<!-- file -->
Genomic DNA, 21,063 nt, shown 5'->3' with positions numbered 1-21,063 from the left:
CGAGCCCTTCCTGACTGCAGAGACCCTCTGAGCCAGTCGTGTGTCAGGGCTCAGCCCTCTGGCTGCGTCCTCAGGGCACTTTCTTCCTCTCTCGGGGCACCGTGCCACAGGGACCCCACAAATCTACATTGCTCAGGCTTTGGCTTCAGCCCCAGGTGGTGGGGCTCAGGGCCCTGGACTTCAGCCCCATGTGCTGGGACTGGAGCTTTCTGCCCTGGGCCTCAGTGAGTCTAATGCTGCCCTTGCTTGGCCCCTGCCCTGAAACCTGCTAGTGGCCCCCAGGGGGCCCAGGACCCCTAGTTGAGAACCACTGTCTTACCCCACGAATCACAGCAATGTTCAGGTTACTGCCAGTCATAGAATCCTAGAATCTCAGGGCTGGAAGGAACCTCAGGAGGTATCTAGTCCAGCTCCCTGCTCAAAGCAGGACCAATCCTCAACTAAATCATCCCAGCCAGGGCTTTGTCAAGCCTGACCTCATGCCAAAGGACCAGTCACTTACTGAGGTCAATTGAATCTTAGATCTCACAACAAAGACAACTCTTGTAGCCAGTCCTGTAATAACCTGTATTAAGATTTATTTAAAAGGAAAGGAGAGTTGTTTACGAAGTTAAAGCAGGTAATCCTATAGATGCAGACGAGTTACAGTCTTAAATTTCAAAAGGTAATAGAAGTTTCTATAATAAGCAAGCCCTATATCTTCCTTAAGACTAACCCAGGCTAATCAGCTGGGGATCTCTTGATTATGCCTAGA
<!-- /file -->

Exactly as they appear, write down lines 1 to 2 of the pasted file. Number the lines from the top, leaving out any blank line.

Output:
Genomic DNA, 21,063 nt, shown 5'->3' with positions numbered 1-21,063 from the left:
CGAGCCCTTCCTGACTGCAGAGACCCTCTGAGCCAGTCGTGTGTCAGGGCTCAGCCCTCTGGCTGCGTCCTCAGGGCACTTTCTTCCTCTCTCGGGGCACCGTGCCACAGGGACCCCACAAATCTACATTGCTCAGGCTTTGGCTTCAGCCCCAGGTGGTGGGGCTCAGGGCCCTGGACTTCAGCCCCATGTGCTGGGACTGGAGCTTTCTGCCCTGGGCCTCAGTGAGTCTAATGCTGCCCTTGCTTGGCCCCTGCCCTGAAACCTGCTAGTGGCCCCCAGGGGGCCCAGGACCCCTAGTTGAGAACCACTGTCTTACCCCACGAATCACAGCAATGTTCAGGTTACTGCCAGTCATAGAATCCTAGAATCTCAGGGCTGGAAGGAACCTCAGGAGGTATCTAGTCCAGCTCCCTGCTCAAAGCAGGACCAATCCTCAACTAAATCATCCCAGCCAGGGCTTTGTCAAGCCTGACCTCATGCCAAAGGACCAGTCACTTACTGAGGTCAATTGAATCTTAGATCTCACAACAAAGACAACTCTTGTAGCCAGTCCTGTAATAACCTGTATTAAGATTTATTTAAAAGGAAAGGAGAGTTGTTTACGAAGTTAAAGCAGGTAATCCTATAGATGCAGACGAGTTACAGTCTTAAATTTCAAAAGGTAATAGAAGTTTCTATAATAAGCAAGCCCTATATCTTCCTTAAGACTAACCCAGGCTAATCAGCTGGGGATCTCTTGATTATGCCTAGA